Our newest study used 40 bodybuilders and powerlifters who could squat over 2 times their bodyweight and bench over 1.5 times their bodyweight—in other words, not your average untrained college students. These were big, strong guys. We then put them through two weeks of hell in which we had them lift nearly 200,000 pounds a week. This is known as an overreaching cycle—and if you started following Project Mass when it came out in November 2014, you know what I'm talking about.

After two brutally hard weeks, we then tapered them for two weeks and dialed down their training—which again, lines up with how Project Mass is structured. During this time, we monitored the athletes' strength, muscle damage, and cortisol levels. We also looked at their muscle mass directly using our ultrasound.

Those days where you enter the gym feeling like absolute trash—i.e., below 5—is not the time to be tough and try to up the volume.

We found that after the two-week overreach, those individuals whose PRS only dropped down to a 7 out of 10 had rebounded drastically. They gained both muscle mass and decreased fat mass, and they also got stronger! However, those who dropped to a 5-6 only recovered to baseline after the two-week taper. This means they were right back where they started. And if the athlete dropped below 5, they didn't even recover to baseline values, meaning they actually lost size and strength.

This was absolutely breakthrough research to us. It means that those days where you enter the gym feeling like absolute trash—i.e., below 5—is not the time to be tough and try to up the volume. While I certainly take my hat off to you for having the guts to do that, it would be in your best interests to select a low-volume recovery workout for that day.

Making autoregulatory training work for you

Once you have a periodized plan based on your goals, you need to allow for flexibility. I recommend utilizing a light recovery day, a moderate day, and a very hard day in any given week for whatever body part you're looking to bring up.

During the week, you'll need to get each of these workouts in, and you'll select these workouts based on your perceived recovery. If you're at 8-10, hit the hard day. If you're at 7, select the moderate day. If, however, you are below this, select the recovery day.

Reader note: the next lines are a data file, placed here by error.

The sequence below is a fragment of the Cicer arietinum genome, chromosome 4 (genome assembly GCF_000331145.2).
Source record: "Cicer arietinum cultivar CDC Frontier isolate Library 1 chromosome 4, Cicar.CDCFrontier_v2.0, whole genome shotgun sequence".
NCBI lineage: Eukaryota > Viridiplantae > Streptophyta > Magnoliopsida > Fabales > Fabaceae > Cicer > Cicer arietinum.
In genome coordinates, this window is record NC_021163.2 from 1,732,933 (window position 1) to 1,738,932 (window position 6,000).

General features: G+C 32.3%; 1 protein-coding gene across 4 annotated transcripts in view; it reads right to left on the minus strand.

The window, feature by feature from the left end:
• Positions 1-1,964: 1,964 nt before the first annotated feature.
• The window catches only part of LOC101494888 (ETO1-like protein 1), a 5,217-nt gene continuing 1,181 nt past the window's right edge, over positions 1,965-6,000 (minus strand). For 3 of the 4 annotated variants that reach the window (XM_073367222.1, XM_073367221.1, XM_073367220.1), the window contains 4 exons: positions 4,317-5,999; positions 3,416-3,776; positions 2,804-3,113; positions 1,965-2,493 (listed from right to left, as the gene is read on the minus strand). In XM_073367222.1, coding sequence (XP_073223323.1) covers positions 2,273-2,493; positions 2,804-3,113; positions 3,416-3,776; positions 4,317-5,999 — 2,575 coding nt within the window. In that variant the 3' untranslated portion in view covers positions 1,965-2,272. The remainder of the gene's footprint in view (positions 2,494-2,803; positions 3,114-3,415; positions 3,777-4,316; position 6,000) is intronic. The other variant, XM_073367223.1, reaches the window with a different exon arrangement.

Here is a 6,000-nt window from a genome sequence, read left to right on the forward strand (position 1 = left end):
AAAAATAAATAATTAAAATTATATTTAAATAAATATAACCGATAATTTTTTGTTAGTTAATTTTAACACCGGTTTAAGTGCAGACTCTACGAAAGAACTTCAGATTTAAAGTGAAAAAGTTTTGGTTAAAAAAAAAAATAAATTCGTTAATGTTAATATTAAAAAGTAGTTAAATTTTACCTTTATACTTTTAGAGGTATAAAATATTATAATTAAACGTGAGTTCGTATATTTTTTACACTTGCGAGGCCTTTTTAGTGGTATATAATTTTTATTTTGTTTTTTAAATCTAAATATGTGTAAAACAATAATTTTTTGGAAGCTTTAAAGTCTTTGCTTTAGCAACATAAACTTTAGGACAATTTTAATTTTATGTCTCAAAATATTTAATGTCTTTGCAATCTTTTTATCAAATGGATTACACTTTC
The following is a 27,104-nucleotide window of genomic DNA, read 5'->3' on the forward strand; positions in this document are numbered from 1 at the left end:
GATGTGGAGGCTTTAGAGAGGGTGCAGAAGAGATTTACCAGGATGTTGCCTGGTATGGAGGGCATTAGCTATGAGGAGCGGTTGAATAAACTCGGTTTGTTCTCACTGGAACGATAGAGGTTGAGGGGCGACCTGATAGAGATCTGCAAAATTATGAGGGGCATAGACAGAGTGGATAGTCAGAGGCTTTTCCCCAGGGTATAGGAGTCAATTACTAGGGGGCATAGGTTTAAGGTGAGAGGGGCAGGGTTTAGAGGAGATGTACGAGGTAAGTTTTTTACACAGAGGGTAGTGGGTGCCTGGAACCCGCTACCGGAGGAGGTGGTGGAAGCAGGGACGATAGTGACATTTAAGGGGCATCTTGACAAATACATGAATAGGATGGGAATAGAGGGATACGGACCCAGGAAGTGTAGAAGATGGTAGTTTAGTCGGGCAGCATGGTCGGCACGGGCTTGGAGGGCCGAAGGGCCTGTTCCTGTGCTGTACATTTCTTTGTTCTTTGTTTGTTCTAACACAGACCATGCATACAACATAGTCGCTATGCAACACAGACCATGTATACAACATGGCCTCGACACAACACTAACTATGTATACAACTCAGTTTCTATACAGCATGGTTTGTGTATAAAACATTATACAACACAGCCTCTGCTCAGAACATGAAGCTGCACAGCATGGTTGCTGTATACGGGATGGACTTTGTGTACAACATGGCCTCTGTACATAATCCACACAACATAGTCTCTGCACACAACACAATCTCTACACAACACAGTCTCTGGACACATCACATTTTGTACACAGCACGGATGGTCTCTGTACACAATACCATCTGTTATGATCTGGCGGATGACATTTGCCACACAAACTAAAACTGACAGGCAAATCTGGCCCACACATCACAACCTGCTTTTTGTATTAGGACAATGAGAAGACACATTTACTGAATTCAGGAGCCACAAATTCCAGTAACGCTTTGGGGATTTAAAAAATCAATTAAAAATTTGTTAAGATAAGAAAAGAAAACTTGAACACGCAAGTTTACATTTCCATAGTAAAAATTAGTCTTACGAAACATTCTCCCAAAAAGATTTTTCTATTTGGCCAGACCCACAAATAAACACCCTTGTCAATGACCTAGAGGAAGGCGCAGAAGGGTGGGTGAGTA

What would a recovery workout look like, you ask? Repetitions are between 12-15, and movements are machine- and isolation-based. For example, instead of squats you would do leg press, leg extensions, and leg curls. I would recommend 3 sets of a less stressful compound movement, and another three sets of 1-2 isolation movements for a total of 9-12 sets.

What would a recovery workout look like, you ask? Repetitions are between 12-15, and movements are machine- and isolation-based.

Here's how it could look for chest and shoulders:

Chest/Shoulders Workout

If you find yourself below 7 on the PRS scale for the whole week, it's time to cut your volume down by 50-80 percent for the next 1-2 weeks. This means that if you normally do 10 sets of legs, you will only do 2-5 sets for two weeks until your PRS is back in the range where you need it to be.

Plato probably had no idea that his famous dictum "know thyself" would one day be applied to getting huge and shredded, but that's exactly what our lab has found. So here's my rebuttal to the great philosopher: Know thyself so you can grow thyself!

  1. McNamara, J. M., & Stearne, D. J. (2010). Flexible nonlinear periodization in a beginner college weight training class. The Journal of Strength & Conditioning Research, 24(8), 2012-2017.
  2. Sikorski, E. M., Wilson, J. M., Lowery, R. P., Joy, J. M., Laurent, C. M., Wilson, S. M., ... & Gilchrist, P. (2013). Changes in perceived recovery status scale following high-volume muscle damaging resistance exercise. The Journal of Strength & Conditioning Research, 27(8), 2079-2085.